Neurodiversity in the Workplace

Diversity consultant Susan Woods, Henderson Woods, explains, “Diversity of thought is fundamental to understanding the power of diversity and inclusion. It’s what creates learning, stimulates the possibility of innovation and actively demonstrates respect.” 



The word neurodivergent was coined by sociologist Judy Singer in 1997: “Neurodiversity refers to the virtually infinite neuro-cognitive variability within Earth’s human population. It points to the fact that every human has a unique nervous system with a unique combination of abilities and needs.”  

Where a neurotypical brain thinks and processes information within the boundaries of a societal norm, a neurodivergent brain functions, learns and processes information differently.  

Neurodivergence highlights a difference in the way people naturally think. It is estimated that over 15% of people in the UK are neurodivergent, including ADHD, Autism, Dyslexia, Dyspraxia, OCD, Bipolar Disorder, and Schizophrenia. 


The Social Model of Disability  

The social model of disability was developed by disabled activists in the 1980s, and aimed to reframe how we think about disability. 

The charity Scope explains: “The social model of disability says that disability is caused by the way society is organised, rather than by a person’s impairment or difference. It looks at ways of removing barriers that restrict life choices for disabled people. When barriers are removed, disabled people can be independent and equal in society, with choice and control over their own lives.”

Here’s a common analogy: a wheelchair user faced with a set of stairs, the medical model would see the person as needing a ‘cure’ to walk up the stairs, and the social model would ask why there isn’t a ramp.  


Equality Act 2010 

A person is disabled if they have ‘a physical or mental impairment’ which has ‘a substantial and long-term adverse effect’ on their ‘ability to carry out normal day-to-day activities’. Therefore, someone may not have been diagnosed with a neurodivergence but still be considered to have a disability under the Equality Act 2010. 

Being neurodivergent will usually amount to a disability under the Equality Act 2010. This means the organisation has a legal obligation to make reasonable adjustments to the workplace and the individual’s role that will remove or minimise any disadvantage to them. 


Destroy the Assumption that ‘Different’ is ‘Wrong’  

Although times and understandings are changing, there is still a negative bias towards a lot of neurodivergence. Let’s use ADHD as an example. When thinking about an employee with ADHD some of the first traits that come to mind are often negative – disorganisation, lack of concentration, or being easily distracted.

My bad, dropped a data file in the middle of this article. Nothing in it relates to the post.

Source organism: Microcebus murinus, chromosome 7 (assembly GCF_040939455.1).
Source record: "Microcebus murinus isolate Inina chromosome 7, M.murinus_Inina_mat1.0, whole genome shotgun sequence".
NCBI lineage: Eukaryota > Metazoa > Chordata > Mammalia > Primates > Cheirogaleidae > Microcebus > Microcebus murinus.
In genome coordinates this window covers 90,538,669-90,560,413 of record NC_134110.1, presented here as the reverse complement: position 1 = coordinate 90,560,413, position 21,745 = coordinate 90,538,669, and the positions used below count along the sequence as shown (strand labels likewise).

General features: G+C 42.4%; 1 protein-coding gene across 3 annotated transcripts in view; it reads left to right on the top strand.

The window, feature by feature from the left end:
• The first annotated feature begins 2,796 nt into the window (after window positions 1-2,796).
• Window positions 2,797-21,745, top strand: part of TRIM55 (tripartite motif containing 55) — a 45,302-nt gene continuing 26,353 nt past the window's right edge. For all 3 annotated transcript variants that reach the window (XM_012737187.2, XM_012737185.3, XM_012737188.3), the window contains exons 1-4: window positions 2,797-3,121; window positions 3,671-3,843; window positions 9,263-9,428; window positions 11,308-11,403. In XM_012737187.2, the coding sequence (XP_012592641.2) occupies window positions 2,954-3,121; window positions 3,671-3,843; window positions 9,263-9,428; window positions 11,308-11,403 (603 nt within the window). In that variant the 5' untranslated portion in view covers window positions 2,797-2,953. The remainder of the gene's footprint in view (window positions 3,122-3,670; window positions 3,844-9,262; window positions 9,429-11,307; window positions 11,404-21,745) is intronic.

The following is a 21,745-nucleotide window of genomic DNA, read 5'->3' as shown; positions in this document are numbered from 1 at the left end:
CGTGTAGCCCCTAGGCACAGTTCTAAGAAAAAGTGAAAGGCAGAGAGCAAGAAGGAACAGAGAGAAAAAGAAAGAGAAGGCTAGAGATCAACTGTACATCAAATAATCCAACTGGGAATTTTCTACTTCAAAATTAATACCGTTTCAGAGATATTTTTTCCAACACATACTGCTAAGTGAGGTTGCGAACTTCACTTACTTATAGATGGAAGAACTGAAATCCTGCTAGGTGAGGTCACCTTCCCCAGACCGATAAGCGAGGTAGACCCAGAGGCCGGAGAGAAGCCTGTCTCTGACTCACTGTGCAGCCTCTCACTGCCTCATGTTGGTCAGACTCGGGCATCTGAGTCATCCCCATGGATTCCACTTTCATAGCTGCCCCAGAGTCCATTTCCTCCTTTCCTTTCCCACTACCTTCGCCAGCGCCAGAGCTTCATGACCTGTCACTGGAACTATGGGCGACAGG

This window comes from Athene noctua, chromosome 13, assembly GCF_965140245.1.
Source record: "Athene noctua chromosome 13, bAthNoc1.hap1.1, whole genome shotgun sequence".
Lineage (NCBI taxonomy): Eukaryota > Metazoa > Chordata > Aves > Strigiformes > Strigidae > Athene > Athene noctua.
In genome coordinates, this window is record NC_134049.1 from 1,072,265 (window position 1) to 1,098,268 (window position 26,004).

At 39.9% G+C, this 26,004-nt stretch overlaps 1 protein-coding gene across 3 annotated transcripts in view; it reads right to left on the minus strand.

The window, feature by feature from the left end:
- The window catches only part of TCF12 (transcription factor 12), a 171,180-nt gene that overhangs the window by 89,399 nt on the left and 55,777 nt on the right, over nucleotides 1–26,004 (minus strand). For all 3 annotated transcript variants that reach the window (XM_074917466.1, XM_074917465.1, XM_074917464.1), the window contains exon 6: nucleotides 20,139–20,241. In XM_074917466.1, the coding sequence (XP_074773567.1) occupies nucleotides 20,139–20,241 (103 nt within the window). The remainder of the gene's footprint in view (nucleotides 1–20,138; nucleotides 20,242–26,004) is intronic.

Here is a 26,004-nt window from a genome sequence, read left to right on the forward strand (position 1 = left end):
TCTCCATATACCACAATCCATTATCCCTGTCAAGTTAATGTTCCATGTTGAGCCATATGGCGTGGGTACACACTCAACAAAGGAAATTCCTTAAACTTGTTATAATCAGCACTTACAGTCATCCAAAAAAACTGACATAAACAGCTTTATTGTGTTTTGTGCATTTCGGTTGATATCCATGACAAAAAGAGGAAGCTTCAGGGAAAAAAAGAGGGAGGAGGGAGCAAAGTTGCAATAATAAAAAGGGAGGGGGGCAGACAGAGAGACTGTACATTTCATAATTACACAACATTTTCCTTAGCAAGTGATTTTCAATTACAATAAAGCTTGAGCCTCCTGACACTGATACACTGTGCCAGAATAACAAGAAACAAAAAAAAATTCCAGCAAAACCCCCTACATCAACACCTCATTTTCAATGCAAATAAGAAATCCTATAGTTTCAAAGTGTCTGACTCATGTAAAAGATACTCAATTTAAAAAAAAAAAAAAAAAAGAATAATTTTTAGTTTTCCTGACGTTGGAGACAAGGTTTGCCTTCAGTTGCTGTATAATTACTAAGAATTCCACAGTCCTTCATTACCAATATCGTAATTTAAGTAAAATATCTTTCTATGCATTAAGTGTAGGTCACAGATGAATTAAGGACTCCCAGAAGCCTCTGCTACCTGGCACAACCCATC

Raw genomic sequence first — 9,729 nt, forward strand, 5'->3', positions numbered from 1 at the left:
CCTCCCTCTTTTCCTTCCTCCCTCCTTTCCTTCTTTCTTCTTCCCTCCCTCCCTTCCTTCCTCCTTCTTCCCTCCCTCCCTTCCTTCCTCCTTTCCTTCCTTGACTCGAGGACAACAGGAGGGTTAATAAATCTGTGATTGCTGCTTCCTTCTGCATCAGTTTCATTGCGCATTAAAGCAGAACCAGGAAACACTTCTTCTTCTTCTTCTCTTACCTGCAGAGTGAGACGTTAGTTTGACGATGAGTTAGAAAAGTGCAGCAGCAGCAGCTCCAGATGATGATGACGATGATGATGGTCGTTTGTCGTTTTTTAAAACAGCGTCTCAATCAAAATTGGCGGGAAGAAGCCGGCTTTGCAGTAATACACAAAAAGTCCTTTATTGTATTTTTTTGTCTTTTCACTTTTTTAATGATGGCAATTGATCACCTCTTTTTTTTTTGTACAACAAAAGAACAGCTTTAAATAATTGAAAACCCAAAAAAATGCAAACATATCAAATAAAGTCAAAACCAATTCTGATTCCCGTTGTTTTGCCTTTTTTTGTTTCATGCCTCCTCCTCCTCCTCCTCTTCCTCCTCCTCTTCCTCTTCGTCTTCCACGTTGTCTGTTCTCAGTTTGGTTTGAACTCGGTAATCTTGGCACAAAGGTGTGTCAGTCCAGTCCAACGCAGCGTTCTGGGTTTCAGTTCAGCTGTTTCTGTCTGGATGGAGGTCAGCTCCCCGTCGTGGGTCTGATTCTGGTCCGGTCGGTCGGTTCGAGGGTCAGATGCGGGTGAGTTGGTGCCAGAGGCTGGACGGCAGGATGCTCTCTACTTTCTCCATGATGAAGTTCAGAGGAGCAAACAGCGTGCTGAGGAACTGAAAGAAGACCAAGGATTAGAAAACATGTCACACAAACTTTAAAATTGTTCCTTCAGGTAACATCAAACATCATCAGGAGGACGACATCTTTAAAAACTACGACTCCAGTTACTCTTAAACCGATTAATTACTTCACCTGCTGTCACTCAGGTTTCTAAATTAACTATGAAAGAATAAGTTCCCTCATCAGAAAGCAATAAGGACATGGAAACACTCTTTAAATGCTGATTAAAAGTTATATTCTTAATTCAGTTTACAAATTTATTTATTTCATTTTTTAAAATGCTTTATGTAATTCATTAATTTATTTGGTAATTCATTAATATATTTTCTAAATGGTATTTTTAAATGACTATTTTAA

In a well-known article by Forbes, ‘ADHD: The Entrepreneur’s Superpower’ this notion is completely flipped on its head. Instead, it delves into all the ways that ADHD-thinking can in fact be a positive addition to a business. It highlights the traits of ADHD excel businesses, such as the ability to hyperfocus, thriving under pressure, multitasking and a persistent drive to move forward.  

Neeleman told ADDitude Magazine, “I can distill complicated facts and come up with simple solutions. I can look out on an industry with all kinds of problems and say, ‘How can I do this better?’ My ADD brain naturally searches for better ways of doing things.” 


Accommodate Different Needs 

Believing in a ‘one shoe fits all’ approach for your workplace is reductive, and not creating a safe, inclusive space for neurodiversity. Employers should ensure that there are no repercussions for asking for or discussing accommodations.  

Show that you are open to discuss any relevant changes, and make sure that all conversations regarding neurodiversity remain confidential. By creating a people-centric workplace, this now comes hand-in-hand with creating a welcoming, comfortable environment that accommodates to neurodivergent staff. 


Make it Inclusive  

Neurodivergent colleagues can bring deep focus, creativity, intense expertise, innovation, and lateral thinking to the table. Difference should be celebrated instead of looked down on.  

Think about what your place of work can do to make the space more inclusive. One thing that you could do is include training for neurodivergence awareness. If people feel misunderstood this can lead to isolation, a lack of engagement and a change in the social dynamic of the office which can have a huge effect on mental health and wellbeing.  



In conclusion, embracing neurodiversity and fostering an inclusive work environment is not only morally right but also a strategic advantage for organisations; neurodivergence possess a diverse range of cognitive abilities and thinking styles that can bring fresh insights and approaches to the table. 

Creating a truly inclusive workplace requires a commitment to open dialogue, confidentiality, and a willingness to accommodate different needs. By providing training on neurodivergence awareness and fostering an environment where discussions about accommodations are encouraged, employers can create a safe and supportive space for neurodivergent staff. 



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